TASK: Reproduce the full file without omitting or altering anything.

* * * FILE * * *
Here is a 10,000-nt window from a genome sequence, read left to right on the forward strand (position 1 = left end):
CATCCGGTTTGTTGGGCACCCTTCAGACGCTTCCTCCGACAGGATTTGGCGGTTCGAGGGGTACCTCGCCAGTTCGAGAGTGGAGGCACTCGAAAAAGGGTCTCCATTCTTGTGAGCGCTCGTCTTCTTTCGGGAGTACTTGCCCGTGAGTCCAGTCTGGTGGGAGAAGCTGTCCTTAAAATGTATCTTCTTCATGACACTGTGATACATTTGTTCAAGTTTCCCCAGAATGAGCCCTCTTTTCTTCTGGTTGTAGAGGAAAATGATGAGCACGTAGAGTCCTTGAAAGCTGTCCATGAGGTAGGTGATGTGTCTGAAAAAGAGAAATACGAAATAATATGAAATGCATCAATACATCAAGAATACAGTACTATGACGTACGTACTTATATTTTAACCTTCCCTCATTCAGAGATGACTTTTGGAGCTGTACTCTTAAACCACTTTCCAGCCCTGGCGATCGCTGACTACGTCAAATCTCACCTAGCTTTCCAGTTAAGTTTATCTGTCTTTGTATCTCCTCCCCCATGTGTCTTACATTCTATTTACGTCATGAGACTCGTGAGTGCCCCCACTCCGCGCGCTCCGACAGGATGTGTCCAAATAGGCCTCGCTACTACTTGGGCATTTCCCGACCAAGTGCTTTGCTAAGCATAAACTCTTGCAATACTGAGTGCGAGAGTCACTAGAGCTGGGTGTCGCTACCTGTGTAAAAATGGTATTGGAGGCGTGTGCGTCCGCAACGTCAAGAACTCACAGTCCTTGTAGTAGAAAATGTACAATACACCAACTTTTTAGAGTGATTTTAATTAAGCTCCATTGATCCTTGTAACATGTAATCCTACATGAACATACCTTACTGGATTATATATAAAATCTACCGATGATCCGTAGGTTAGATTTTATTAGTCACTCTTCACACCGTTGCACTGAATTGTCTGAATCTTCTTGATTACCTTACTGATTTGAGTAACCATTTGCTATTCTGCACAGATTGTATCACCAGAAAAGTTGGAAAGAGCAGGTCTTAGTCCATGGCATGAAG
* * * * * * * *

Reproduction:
Here is a 10,000-nt window from a genome sequence, read left to right on the forward strand (position 1 = left end):
CATCCGGTTTGTTGGGCACCCTTCAGACGCTTCCTCCGACAGGATTTGGCGGTTCGAGGGGTACCTCGCCAGTTCGAGAGTGGAGGCACTCGAAAAAGGGTCTCCATTCTTGTGAGCGCTCGTCTTCTTTCGGGAGTACTTGCCCGTGAGTCCAGTCTGGTGGGAGAAGCTGTCCTTAAAATGTATCTTCTTCATGACACTGTGATACATTTGTTCAAGTTTCCCCAGAATGAGCCCTCTTTTCTTCTGGTTGTAGAGGAAAATGATGAGCACGTAGAGTCCTTGAAAGCTGTCCATGAGGTAGGTGATGTGTCTGAAAAAGAGAAATACGAAATAATATGAAATGCATCAATACATCAAGAATACAGTACTATGACGTACGTACTTATATTTTAACCTTCCCTCATTCAGAGATGACTTTTGGAGCTGTACTCTTAAACCACTTTCCAGCCCTGGCGATCGCTGACTACGTCAAATCTCACCTAGCTTTCCAGTTAAGTTTATCTGTCTTTGTATCTCCTCCCCCATGTGTCTTACATTCTATTTACGTCATGAGACTCGTGAGTGCCCCCACTCCGCGCGCTCCGACAGGATGTGTCCAAATAGGCCTCGCTACTACTTGGGCATTTCCCGACCAAGTGCTTTGCTAAGCATAAACTCTTGCAATACTGAGTGCGAGAGTCACTAGAGCTGGGTGTCGCTACCTGTGTAAAAATGGTATTGGAGGCGTGTGCGTCCGCAACGTCAAGAACTCACAGTCCTTGTAGTAGAAAATGTACAATACACCAACTTTTTAGAGTGATTTTAATTAAGCTCCATTGATCCTTGTAACATGTAATCCTACATGAACATACCTTACTGGATTATATATAAAATCTACCGATGATCCGTAGGTTAGATTTTATTAGTCACTCTTCACACCGTTGCACTGAATTGTCTGAATCTTCTTGATTACCTTACTGATTTGAGTAACCATTTGCTATTCTGCACAGATTGTATCACCAGAAAAGTTGGAAAGAGCAGGTCTTAGTCCATGGCATGAAG